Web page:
Sutherland inexplicably stopped his virtual work in the mid-'70s (this spring, however, he began virtual world research at Sun Microsystems), but others have carried his concepts forward. “He had the grand vision,” says Fred Brooks, who heads the computer science department at the University of North Carolina at Chapel Hill. Inspired by Sutherland’s vision, Brooks oversaw the development of a hand-grip that produces force-feedback and allows science students to feel the atomic forces of the enlarged, 3-D molecules they now view through the headsets.

Meanwhile, Thomas A. Furness was pioneering the use of virtual-reality technology for the Air Force. At Wright Patterson Air Force Base in Ohio, he oversaw the development of advanced systems, including Head Up Displays. By the early ‘80s, he had also developed the Visually Coupled Airborne Simulator, dubbed the Darth Vader helmet, which projected a 3-D target area onto the pilot’s helmet visor.

NASA’s McGreevy realized the potential of virtual worlds for planetary exploration and, by 1984 had secured the necessary government funding to launch NASA’s virtual journey, creating the Virtual Visual Environment Display. Though he tried to buy a Darth Vader helmet from the Air Force, he found the $1-million price tag out of reach, so he and a contractor created their own version from two tiny Radio Shack TVs, mounted into a motorcycle helmet and hooked into an off-the-shelf computer system.

Not all research related to virtual reality technology included such intricate headgear. In the early ‘70s, Myron Krueger, an artist and then-computer-science professor, began work in what he dubbed “artificial reality.” Krueger wanted to allow users to participate without encumbering equipment. In 1975, he introduced Videoplace, in which the computer “sees” and responds to the participant through a video camera directed at a backlit projection screen. Videoplace, now on display at the University of Conneticut, is two-dimensional. When you step in front of the camera, your silhouette appears on the screen, along with various artificial creatures or worlds, in one of 50 different modes programmed into the system. In the artificial world dubbed “Superman,” you can watch your silhouette fly over a cityscape by stretching your hands overhead--the computer projects your silhouette in the direction your hands are pointing. “The fact that Videoplace is a come-as-you-are experience makes it easier to get in and out, and easier to maintain,” Krueger says.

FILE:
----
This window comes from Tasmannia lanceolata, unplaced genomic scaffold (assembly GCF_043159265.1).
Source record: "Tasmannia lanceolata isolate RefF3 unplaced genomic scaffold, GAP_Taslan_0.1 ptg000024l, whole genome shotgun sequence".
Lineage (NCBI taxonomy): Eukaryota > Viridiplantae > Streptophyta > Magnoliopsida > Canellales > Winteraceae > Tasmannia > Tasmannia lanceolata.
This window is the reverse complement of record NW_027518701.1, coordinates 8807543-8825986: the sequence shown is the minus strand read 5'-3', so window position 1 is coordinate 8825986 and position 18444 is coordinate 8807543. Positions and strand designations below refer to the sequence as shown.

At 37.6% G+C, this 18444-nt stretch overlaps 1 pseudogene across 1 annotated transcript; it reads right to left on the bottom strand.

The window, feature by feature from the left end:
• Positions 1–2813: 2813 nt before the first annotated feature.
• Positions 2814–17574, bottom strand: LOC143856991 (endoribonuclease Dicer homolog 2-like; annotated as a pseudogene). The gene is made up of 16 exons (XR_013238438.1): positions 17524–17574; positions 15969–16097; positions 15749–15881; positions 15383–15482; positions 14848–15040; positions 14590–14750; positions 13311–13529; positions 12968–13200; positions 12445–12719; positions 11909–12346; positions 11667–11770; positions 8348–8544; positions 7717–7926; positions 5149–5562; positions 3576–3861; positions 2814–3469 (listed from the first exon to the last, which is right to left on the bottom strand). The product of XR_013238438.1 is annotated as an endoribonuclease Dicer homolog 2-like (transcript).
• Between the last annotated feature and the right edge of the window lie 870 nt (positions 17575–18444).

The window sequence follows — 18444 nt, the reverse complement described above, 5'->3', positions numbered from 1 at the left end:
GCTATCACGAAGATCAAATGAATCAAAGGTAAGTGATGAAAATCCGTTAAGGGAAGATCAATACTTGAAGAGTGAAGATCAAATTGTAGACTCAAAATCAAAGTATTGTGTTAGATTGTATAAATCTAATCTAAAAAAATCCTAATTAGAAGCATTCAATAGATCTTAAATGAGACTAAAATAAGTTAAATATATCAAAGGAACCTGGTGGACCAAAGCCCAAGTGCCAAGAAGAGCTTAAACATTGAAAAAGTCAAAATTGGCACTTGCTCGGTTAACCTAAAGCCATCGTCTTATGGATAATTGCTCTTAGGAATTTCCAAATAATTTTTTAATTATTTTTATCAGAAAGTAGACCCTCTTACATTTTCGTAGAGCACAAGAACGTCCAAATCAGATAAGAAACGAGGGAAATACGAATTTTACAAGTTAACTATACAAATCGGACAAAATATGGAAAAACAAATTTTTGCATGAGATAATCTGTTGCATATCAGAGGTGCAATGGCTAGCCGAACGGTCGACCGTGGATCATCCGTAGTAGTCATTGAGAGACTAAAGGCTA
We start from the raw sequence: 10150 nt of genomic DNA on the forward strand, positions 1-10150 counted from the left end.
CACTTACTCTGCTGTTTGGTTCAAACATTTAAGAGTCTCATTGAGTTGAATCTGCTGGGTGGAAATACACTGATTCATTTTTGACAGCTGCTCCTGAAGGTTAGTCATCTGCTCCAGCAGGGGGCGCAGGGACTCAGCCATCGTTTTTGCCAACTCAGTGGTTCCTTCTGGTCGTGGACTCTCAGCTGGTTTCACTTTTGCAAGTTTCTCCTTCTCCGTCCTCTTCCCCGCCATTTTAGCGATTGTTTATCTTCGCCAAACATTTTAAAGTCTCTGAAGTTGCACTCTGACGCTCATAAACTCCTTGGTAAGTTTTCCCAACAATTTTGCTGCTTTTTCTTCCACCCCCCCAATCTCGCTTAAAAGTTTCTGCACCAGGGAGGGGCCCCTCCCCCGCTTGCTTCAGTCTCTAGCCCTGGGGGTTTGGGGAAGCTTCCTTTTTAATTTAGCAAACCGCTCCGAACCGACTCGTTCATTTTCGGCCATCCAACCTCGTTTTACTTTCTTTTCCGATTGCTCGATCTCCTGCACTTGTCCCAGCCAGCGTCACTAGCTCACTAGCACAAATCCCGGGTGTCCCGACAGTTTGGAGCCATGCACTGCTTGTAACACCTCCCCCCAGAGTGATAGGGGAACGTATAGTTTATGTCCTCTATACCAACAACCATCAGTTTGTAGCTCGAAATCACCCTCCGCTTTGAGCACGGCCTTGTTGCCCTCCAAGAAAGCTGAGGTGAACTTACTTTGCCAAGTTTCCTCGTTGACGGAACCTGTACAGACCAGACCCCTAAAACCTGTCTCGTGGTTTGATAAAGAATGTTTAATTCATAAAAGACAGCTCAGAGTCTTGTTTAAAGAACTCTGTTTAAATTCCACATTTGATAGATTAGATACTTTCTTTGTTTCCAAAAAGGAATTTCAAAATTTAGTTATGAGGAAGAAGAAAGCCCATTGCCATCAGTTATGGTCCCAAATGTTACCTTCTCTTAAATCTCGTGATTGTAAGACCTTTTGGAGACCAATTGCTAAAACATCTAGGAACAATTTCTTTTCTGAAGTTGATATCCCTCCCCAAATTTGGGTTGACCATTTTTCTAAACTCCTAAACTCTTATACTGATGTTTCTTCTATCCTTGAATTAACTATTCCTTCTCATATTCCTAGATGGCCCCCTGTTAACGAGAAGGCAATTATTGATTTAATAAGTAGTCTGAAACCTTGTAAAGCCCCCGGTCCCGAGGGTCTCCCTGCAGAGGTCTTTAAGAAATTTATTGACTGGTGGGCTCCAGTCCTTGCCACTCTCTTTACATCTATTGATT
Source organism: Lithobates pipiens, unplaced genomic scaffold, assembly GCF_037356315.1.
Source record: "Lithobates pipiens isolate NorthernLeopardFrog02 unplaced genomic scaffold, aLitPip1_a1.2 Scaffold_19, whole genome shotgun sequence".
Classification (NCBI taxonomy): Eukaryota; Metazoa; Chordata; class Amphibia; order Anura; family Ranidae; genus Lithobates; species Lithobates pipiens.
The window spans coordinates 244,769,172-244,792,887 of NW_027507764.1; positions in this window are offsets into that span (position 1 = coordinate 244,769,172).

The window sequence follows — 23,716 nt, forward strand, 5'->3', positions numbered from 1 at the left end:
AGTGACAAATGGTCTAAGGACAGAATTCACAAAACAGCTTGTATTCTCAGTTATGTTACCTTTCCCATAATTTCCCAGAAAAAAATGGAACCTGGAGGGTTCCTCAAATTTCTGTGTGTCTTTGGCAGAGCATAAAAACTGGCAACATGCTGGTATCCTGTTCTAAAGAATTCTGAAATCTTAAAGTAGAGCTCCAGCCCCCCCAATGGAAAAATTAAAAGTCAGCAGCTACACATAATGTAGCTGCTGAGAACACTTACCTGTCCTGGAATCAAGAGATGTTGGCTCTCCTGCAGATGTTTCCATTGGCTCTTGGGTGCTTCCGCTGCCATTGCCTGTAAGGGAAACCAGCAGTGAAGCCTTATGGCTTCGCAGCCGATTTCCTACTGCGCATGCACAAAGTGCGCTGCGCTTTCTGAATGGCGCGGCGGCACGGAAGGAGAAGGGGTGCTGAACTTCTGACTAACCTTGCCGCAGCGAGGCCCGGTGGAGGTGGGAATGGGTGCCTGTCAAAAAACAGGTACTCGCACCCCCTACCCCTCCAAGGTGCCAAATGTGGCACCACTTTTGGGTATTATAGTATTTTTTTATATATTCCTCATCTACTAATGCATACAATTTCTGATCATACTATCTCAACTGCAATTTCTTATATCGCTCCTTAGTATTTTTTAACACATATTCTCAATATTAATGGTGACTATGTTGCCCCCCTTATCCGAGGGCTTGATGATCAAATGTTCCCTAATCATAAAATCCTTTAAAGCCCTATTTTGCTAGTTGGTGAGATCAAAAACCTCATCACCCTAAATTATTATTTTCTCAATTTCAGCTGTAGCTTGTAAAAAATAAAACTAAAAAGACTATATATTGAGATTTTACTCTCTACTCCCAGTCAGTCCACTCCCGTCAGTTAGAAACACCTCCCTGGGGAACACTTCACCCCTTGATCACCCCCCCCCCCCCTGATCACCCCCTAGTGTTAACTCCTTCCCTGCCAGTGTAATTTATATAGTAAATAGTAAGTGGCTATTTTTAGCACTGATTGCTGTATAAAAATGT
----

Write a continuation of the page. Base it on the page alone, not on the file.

The idea of being completely in another world, however, was irresistible. In 1981, Thomas Zimmerman, who with Lanier co-founded VPL, invented the first glove with sensors. While that glove only registered finger movements, Lanier, who before getting into VR had invented “Moondust” for Creative Software, conceived of using the DataGlove to interact with virtual objects. He mounted a magnetic tracking device into the glove so that the user could gain a sense of where he was in the virtual world, and patented the DataGlove.